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« La pasta di Montalbano: i perciati ch'abbrusciano | Main | Trivial pic of the day »

May 28, 2004



i think that the real reason for this rules is a political one. Since 10 years a lot of italian proting have written rule about their product to defend the real ones.The problem of the pizza is bigger for two reason 1) the pizza is a recipe and not a "starter" product 2) the pizza is made in all the world becouse it is easy to do for everyone put something over a disk of dough.
I think that the right way to read the rules is that you can call pizza everything you want but not "vera pizza napoletana" (originally neapolitan pizza) that is a product that has a long history behind and is the most important recipe of my city.


Claudio is correct (ha ragione). It is a political matter. The Italians would like to protect pizza (and other things like Lambrusco, Parmiggiano-Reggiano, proscuitto di Parma) with a DOC designation. It is a cultural heritage and an economic matter. Just think how much they can get in taxes from the marco di bolli for that one.

So, to be called "pizza napoletana" even in Bologna, say, you would have to have the "certificato" to be authentic. Great marketing tactic! I wonder if anyone in the U.S. will qualify? I would love to get "real" pizza in the States.


I have just sent my comment on the proposal to the Italian agricultural ministry.

Unfortunately, This are not guideline but rules to follow. Technically, there are many mistakes in the text. They call for flour of 220-380W of strength. This implies that both medium and strong flour are allowed, when traditionally Neapolitan pizzas were made only with medium flour (220-240W). At the same time the indicate a rising time of 6-8 hours, but if you use a flour with 380W, you need more then 12 hours to allow it to be ready for baking. What is more, many Neapolitan pizzeria, instead allow longer proofing times, e.g. Da Michele at least 15 hours and Brandi at least 12.

The other point is that they only call for the use of Lievito di Birra (brewer Yeast), when some pizzerias (brandi for example) still use a natural leavening (CRISCITO). Also even in the old pizzeria using Brewer yeast, has been found from some researcher in 1996, that because in those rooms they have been fermenting dough for years and years, there is a bacterial micro flora that inoculate the daily dough and affect its properties over the 12+hours fermentation. A new pizzeria would definitely need a culture starter to have the same effect.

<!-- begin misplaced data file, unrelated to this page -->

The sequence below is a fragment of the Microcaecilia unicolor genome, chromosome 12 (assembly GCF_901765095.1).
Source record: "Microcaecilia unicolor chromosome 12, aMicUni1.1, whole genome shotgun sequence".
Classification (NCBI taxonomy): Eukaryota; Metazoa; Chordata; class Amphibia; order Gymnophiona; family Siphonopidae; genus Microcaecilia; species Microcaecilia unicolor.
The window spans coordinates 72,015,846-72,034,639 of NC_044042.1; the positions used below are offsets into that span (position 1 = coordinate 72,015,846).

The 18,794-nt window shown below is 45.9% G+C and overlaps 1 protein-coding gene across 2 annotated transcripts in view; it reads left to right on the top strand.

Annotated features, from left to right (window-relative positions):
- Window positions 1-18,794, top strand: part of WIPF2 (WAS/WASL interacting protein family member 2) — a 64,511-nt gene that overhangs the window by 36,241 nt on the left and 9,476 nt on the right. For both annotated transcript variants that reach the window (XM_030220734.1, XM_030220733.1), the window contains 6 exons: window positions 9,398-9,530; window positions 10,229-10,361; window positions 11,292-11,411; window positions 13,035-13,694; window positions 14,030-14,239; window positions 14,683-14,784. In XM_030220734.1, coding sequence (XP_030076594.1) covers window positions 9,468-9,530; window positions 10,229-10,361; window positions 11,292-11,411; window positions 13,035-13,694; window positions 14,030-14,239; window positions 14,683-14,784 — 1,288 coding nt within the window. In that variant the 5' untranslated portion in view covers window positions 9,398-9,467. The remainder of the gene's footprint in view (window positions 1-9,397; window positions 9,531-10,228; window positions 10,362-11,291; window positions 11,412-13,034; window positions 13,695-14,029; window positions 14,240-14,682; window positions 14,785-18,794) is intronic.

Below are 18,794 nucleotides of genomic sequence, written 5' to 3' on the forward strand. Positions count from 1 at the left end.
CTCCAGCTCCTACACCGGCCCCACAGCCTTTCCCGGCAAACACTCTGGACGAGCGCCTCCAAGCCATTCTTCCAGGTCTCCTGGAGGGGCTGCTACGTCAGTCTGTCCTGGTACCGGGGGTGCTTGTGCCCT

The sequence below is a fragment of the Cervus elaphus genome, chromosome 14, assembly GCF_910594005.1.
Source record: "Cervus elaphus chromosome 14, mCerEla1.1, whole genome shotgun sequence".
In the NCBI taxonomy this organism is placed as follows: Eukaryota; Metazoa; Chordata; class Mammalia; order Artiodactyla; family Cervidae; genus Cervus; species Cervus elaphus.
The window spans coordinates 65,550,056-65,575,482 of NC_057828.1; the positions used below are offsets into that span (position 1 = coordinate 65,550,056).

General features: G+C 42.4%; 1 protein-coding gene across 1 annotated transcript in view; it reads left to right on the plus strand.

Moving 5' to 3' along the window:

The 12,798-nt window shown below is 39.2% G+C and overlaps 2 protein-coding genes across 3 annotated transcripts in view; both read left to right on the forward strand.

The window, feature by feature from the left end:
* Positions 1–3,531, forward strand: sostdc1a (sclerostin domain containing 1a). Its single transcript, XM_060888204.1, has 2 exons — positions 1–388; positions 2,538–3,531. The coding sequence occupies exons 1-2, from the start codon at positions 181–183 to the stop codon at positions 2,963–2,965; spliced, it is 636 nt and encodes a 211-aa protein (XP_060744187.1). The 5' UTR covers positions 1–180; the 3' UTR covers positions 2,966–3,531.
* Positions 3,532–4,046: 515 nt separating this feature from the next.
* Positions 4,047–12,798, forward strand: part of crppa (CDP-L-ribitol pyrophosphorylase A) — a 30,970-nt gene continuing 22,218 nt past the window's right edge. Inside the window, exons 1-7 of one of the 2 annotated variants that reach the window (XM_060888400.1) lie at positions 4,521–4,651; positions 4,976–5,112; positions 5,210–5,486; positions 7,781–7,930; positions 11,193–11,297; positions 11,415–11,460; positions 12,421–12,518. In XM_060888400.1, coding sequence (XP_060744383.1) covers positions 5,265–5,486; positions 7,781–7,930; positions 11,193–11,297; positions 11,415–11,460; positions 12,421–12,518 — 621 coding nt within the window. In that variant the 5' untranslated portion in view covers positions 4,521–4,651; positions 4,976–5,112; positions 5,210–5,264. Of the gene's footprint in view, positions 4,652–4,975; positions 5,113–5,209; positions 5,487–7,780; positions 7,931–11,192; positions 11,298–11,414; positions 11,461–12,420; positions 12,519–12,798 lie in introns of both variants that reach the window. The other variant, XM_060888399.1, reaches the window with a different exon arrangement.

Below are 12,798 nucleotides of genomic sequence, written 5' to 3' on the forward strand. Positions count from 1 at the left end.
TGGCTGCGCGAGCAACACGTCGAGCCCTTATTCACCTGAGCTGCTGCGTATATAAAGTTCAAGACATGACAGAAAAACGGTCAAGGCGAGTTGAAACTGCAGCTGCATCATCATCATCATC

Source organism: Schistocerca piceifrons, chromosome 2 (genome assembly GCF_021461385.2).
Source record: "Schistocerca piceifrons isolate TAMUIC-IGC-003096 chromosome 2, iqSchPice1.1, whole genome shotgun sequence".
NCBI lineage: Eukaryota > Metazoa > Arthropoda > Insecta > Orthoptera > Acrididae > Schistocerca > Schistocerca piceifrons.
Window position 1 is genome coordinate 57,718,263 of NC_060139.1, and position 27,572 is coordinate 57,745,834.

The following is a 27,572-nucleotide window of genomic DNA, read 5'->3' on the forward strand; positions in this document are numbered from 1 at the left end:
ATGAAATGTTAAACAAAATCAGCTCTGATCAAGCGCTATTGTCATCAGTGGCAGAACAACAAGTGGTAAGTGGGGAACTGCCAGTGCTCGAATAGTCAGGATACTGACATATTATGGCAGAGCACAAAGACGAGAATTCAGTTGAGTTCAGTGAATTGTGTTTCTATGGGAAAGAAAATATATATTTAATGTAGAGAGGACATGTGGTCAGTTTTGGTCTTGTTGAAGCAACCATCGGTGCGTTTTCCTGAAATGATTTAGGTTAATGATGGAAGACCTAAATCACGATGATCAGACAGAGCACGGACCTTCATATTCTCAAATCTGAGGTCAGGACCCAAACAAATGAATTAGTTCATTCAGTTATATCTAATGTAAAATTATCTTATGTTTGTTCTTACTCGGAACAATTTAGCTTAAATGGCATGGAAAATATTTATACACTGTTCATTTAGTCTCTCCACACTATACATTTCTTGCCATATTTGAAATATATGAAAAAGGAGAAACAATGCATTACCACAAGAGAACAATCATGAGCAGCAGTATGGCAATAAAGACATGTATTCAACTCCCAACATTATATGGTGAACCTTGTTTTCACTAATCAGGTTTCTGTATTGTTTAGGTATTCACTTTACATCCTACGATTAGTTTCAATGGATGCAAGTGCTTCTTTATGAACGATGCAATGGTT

This is what I think, however you are invited to comment on the proposal by writing to [email protected]


Marco, thanks for the absolutely instructive comment. I wasn't aware of a lot of the details you describe. Having read them, I agree with you: this new law looks like another Italian "pasticcio". Just immagine Da Michele or Brandi (two of the best Pizzerias in Naples for the non
-Neapolitan) not falling into the VPN certification system. It would be ridiculous! BTW am I wrong in thinking you're a pizzaiolo?

kpb: a sort of self-certification already exists. Here's a link to the list of members worldwide


Your marche da bollo comment is spot on. I'm still laughing about it.



I have trained as pizzaiuolo, but I would not think of myself to be a professional one. However I have done extensive research on Pizza Napoletana, and therefore I see in the disciplinare an inaccurate document.

Unfortunately, The "Associazione Vera Pizza Napoletana" is also behind the disciplinare, or to be precise they are actually the one who have started all the process to get the disciplinare approved by gaining support of Comune di napoli and Associazione Pizzaiuoli Napoletani.


For the actual low the pizza made by michele and brandi is illegal because they use a bleak vegetable oil instead of the better EVO oil :(

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